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A select few. Just five out of hundreds of S. aureus strains are responsible for 70% of drug resistance cases, a study finds.

When Antibiotics Fail, a Few Strains Are at Fault

A handful of devilish strains may cause most of the world's drug resistant Staphylococcus aureus infections. Researchers have found that just five strains are overwhelmingly the culprits in more than 3000 samples of resistant S. aureus collected from patients around the world; the small number suggests that relatively few strains can easily develop resistance to antibiotics, allowing scientists to focus on these few and determine what makes them so virulent.

Before the widespread introduction of antibiotics in the early 1940s, S. aureus killed most people who contracted it, overwhelmingly hospital patients with weakened immune systems. Though antibiotics once tamed the bugs easily, strains have evolved resistance, the toughest to treat being methicillin-resistant S. aureus (MRSA). Scientists have remained divided over how easily the hundreds of different S. aureus strains acquire resistance, and whether slight genetic differences allow some strains to evolve drug resistance more easily.

To find out, microbiologist Alexander Tomasz of Rockefeller University in New York City teamed up with molecular geneticists Herminia de Lancastre and Duarte Oliviera, from the Universidade Nova de Lisboa, in Lisbon, Portugal. The scientists collected some 3000 samples of drug-resistant S. aureus from hospital patients in Europe, Latin America, the United States, and Japan. By comparing differences in the gene that confers antibiotic resistance, as well as other pieces of DNA, the team determined that 70% of their samples included just five bacterial strains. A closer look at these five revealed that they are descendents of two strains, one of which was responsible for the first reported case of MRSA, in Britain in 1961. The work suggests that only a few S. aureus strains have what it takes to become drug resistant. Still, the qualities that make it easier for certain bacteria to pick up the resistance gene, and other genes that enhance that one's performance, are unclear, the researchers report in the 1 March issue of Lancet Infectious Diseases.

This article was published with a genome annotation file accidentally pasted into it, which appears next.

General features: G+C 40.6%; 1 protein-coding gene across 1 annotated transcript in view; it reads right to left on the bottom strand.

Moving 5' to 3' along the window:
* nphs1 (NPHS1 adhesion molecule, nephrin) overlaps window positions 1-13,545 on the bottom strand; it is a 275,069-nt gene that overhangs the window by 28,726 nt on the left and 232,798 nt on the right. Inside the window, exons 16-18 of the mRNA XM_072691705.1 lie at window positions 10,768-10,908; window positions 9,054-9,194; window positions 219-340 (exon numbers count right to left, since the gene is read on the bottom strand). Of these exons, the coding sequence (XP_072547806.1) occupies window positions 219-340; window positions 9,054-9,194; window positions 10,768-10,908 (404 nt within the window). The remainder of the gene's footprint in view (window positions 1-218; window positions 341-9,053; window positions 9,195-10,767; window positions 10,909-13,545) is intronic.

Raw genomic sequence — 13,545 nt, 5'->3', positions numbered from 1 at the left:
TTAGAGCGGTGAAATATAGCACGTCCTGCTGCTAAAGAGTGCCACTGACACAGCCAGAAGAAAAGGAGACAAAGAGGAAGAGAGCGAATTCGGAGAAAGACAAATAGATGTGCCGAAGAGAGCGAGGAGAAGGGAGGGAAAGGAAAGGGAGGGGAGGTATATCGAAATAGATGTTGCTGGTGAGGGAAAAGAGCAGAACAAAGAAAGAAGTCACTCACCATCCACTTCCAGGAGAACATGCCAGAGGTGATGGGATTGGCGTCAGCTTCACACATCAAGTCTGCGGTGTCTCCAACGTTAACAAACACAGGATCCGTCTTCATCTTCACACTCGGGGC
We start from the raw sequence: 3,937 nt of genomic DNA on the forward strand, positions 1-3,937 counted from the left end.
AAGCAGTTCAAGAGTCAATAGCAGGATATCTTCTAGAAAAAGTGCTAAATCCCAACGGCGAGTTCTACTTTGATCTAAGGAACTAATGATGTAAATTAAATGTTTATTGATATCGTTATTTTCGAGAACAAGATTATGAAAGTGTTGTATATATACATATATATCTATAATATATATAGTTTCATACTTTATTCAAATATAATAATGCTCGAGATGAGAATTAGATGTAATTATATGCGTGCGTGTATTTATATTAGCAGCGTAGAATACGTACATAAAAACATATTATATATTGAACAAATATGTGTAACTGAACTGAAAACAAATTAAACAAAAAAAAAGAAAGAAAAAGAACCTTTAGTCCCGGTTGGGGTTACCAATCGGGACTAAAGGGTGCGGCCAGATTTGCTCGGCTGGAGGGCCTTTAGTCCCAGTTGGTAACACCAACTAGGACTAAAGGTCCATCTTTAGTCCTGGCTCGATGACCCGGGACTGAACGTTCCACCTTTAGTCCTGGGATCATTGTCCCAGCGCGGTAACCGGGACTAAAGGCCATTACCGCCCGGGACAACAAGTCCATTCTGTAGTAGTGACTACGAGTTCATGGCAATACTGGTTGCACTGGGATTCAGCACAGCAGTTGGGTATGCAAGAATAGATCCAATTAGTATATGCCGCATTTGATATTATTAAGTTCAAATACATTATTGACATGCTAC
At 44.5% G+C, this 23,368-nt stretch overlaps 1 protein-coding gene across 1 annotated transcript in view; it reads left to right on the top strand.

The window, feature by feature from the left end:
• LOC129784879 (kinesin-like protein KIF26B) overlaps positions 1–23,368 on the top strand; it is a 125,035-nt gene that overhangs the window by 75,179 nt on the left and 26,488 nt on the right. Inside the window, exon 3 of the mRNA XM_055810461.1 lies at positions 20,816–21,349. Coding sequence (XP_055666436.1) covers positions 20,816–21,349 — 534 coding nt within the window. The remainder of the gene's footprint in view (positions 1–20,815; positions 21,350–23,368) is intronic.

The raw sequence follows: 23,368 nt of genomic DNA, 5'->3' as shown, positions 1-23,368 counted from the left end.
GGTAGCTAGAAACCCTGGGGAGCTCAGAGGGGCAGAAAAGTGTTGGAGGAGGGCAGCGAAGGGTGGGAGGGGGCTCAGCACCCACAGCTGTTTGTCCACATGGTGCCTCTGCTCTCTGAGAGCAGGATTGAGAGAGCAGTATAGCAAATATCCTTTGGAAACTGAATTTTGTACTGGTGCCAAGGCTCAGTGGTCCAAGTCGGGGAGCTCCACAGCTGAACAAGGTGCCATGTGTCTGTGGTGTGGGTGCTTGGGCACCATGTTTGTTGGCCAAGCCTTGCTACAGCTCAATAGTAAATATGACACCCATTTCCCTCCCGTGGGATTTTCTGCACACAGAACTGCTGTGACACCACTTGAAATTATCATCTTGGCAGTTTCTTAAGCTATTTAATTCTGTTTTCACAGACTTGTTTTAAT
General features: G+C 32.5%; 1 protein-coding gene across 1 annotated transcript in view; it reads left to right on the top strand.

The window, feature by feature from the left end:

"It's a very elegant and detailed piece of investigative work," says Frank Lowy, a microbiologist at Columbia University College of Physicians and Surgeons in New York City. Studying these two S. aureus families might reveal what genetic factors, from virulence to reproduction, make these particular bugs successful at evading antibiotics.

Related sites
CDC information on MRSA
Rockefeller Laboratory of Microbiology